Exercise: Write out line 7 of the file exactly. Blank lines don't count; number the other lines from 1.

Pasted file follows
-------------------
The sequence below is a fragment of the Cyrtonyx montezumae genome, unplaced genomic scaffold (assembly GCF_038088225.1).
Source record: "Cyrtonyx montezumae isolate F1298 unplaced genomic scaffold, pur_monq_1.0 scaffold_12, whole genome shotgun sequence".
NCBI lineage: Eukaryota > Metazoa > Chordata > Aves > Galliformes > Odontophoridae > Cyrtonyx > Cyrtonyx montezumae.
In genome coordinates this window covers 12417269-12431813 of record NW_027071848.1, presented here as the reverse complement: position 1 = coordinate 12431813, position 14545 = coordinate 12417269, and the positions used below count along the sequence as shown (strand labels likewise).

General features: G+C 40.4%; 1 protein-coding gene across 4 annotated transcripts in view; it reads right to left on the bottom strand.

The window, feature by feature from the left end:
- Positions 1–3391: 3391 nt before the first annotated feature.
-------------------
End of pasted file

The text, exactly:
- Positions 1–3391: 3391 nt before the first annotated feature.